Aisha Orazbayeva and Naomi Sato link up for this richly textured reading of John Cage´s Two4, a late work from the composer's series of Number Pieces.
Steady, crystalline tones emanate from Naomi Sato’s shō - a Japanese wind instrument associated with gagaku court music, and one of the few non-Western instruments that Cage wrote explicitly for. In contrast, Orazbayeva brings out the violin’s fragile grain with the soft scraping of horsehair and the interplay of upper partials.
Like all of Cage´s work from the early 1950s onwards, the Number Pieces were composed using chance procedures, in an attempt to free music from the composerly impulse to order and fixity.
The Number Pieces occupied Cage throughout the last six years of his life, and are marked by the use of time brackets: simple fragments of music with timings indicating when, in the overall composition, they should begin and end. In Two4 (as in the majority of the series) these timings are flexible, to be determined by the musician either in performance or, again, through chance procedures.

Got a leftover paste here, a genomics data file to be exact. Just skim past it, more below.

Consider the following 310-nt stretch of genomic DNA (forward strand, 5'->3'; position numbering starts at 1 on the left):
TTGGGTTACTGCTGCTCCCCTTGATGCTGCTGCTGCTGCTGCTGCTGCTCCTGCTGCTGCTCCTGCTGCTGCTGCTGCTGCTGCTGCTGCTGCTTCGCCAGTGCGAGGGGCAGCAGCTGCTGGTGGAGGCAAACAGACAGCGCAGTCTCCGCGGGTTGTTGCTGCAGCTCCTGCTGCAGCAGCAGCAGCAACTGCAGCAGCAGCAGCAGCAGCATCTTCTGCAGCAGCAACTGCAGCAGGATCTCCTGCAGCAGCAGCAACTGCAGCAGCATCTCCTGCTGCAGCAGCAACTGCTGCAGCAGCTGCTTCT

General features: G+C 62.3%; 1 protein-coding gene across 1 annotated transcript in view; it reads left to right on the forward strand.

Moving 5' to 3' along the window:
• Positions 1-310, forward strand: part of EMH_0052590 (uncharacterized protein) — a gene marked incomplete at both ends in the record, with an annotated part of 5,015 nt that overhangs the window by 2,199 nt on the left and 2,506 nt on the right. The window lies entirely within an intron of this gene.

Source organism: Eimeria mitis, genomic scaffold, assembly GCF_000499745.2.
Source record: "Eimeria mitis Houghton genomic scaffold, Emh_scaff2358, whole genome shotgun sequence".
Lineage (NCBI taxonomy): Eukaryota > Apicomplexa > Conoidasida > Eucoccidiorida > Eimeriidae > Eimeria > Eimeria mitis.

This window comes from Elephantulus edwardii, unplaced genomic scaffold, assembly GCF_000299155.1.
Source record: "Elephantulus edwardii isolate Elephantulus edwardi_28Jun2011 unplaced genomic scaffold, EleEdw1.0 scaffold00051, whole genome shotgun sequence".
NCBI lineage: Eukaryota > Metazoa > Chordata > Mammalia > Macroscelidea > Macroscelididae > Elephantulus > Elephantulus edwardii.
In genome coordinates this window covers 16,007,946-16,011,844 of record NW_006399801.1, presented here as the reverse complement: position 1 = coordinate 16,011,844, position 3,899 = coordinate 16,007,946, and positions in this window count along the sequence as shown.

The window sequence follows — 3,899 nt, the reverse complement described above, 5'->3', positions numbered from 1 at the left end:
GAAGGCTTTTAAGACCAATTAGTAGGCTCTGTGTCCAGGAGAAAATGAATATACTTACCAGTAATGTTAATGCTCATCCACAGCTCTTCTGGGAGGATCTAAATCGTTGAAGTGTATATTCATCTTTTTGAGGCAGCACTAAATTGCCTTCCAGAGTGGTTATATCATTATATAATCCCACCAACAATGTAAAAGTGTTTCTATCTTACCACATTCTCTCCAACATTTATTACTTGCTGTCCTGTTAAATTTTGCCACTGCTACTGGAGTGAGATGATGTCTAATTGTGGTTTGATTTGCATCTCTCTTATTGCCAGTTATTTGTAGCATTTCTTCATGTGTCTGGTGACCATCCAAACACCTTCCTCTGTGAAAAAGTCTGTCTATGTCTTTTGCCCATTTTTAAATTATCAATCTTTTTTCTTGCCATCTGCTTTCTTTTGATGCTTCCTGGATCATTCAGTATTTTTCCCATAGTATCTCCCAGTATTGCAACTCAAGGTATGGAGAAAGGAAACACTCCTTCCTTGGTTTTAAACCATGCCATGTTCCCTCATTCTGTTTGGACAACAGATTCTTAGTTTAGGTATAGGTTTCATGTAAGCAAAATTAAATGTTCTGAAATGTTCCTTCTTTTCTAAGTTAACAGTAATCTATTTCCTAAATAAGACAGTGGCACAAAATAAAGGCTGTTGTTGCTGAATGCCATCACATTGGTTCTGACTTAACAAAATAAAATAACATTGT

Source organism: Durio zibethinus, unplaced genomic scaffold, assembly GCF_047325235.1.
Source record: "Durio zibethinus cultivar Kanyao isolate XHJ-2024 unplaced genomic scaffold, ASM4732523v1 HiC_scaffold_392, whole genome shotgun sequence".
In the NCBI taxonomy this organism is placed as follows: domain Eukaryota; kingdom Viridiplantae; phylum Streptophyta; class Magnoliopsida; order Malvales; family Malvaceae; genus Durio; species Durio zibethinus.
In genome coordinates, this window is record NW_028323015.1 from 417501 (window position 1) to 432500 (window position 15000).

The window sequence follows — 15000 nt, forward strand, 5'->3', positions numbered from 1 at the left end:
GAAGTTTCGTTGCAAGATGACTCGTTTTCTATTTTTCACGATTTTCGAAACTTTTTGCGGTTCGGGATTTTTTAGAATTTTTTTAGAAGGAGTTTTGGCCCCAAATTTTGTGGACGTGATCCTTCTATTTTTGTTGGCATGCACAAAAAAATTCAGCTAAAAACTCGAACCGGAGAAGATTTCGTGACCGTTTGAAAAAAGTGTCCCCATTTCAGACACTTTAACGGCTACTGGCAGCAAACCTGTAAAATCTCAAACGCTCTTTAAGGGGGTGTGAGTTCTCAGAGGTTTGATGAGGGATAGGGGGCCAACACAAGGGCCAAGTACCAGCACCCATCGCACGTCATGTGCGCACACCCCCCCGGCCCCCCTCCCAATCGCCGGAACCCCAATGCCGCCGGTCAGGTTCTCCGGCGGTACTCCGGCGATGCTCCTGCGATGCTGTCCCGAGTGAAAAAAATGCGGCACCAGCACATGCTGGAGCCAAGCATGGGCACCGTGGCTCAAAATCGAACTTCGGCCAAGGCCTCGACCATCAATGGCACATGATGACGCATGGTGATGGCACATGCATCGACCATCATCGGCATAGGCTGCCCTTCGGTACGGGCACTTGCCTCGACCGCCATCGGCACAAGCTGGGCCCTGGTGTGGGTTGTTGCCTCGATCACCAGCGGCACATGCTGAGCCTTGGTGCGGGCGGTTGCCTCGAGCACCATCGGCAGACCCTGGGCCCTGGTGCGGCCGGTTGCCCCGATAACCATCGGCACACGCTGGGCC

In Two4, the fragments are often no more than a single note. The interaction of sounds becomes highly unpredictable: at some points violin and shō mesh in a kind of brief unity, while elsewhere they seem to drift serenely past, or through, each other. Throughout, sounds spill out like ink on blotting paper, surrounded by pregnant silence.
releases July 7, 2017
performed by Aisha Orazbayeva and Naomi Sato
recorded and mixed by Peiman Khosravi
artwork by Chris Bigg
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